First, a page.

The Centre for Ecumenical Studies as part of the Australian Centre for Christianity and Culture (CSU), together with The Australian Catholic University's Institute for Religion and Critical Inquiry and the Research Centre for Public and Contextual Theology (CSU) are pleased to invite you to the 4th International Conference on Receptive Ecumenism, 6-7 November 2017 in Canberra.
The Bible Garden is located within the precincts of the Australian Centre of Christianity and Culture.
It was established with a benevolent grant from The Bible Garden Trust, a perpetual trust established by the late Mr Gerald Hercules Robinson. The purpose of the trust was to create and maintain gardens that feature the botany that is described in the Holy Bible, and through this activity to educate Christians, particularly young Christians, in the Scriptures.
Further information on The Bible Garden can be found here.
A commitment to Indigenous Reconciliation has been part of the vision for the ACC&C from the beginning. An ecumenical centre serving the people of Australia meant that the First People had a key place in the Centre's engagement with Australian culture.
Our work in this area will continue, as we focus on developing knowledge of Aboriginal and Torres Strait Islander spiritualities and Ministries and finding new creative ways to celebrate Aboriginal and Torres Strait Islander cultures and heritage.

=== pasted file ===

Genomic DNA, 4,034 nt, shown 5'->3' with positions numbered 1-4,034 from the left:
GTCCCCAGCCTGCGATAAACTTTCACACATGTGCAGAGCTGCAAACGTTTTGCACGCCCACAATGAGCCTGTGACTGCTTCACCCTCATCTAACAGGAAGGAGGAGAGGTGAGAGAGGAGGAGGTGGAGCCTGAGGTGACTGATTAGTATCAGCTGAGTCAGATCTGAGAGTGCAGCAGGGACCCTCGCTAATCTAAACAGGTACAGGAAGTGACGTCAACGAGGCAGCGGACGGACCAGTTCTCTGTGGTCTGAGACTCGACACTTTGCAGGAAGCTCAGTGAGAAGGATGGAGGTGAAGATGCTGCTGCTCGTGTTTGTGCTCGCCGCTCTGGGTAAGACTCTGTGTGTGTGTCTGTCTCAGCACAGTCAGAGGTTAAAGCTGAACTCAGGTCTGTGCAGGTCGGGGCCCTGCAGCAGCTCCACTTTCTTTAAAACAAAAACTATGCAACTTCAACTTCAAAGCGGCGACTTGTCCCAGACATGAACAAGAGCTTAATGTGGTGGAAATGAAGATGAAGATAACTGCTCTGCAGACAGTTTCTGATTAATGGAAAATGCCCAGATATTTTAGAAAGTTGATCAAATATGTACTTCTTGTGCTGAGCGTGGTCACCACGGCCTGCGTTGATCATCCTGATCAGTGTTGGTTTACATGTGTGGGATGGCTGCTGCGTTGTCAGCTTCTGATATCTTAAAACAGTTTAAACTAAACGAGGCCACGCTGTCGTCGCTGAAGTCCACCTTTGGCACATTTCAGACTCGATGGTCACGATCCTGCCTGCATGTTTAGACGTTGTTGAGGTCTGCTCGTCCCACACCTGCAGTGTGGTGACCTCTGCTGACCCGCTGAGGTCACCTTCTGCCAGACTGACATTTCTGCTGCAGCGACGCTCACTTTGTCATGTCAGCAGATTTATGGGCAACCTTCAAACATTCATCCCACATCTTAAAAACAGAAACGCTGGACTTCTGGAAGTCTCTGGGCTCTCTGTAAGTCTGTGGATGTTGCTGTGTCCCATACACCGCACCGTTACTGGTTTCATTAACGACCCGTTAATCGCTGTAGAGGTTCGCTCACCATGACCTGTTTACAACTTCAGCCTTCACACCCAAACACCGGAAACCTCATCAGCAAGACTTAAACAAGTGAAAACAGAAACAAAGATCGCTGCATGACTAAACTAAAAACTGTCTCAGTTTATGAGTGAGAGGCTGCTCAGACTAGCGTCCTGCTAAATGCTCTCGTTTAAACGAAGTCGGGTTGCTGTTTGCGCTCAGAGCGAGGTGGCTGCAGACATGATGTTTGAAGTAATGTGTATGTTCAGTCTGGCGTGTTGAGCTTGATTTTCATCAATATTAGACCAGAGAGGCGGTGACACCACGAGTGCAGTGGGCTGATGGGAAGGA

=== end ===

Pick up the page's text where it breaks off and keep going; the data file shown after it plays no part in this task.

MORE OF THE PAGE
The Centre promotes dialogue across a range of areas – ecumenical and interfaith religious dialogue; civil society issues such as asylum seekers, climate change, Indigenous Reconciliation and education. These dialogues take a number of different forms: public forums and Q&A type events; public presentations; seminars.
In 2015 the Centre will host a major public dialogue in Australia on Islam and Christianity. This dialogue will take place in various capital cities.
The National Religious Short Film Prize falls under the pillar dedicated to the Arts, Sciences and Culture. It offers a broad canvas for film-makers from Christian and other religious traditions. In Australia there are several local and minor religious film awards, but none that seek to break out of the Christian community and participate in the broader Australian debate. It will operate in the world of film, as The Blake prize does in the visual arts. The prize will intersect religious and cultural traditions in Australia and hopefully be a medium through which younger creative people might participate. The prize is $5,000.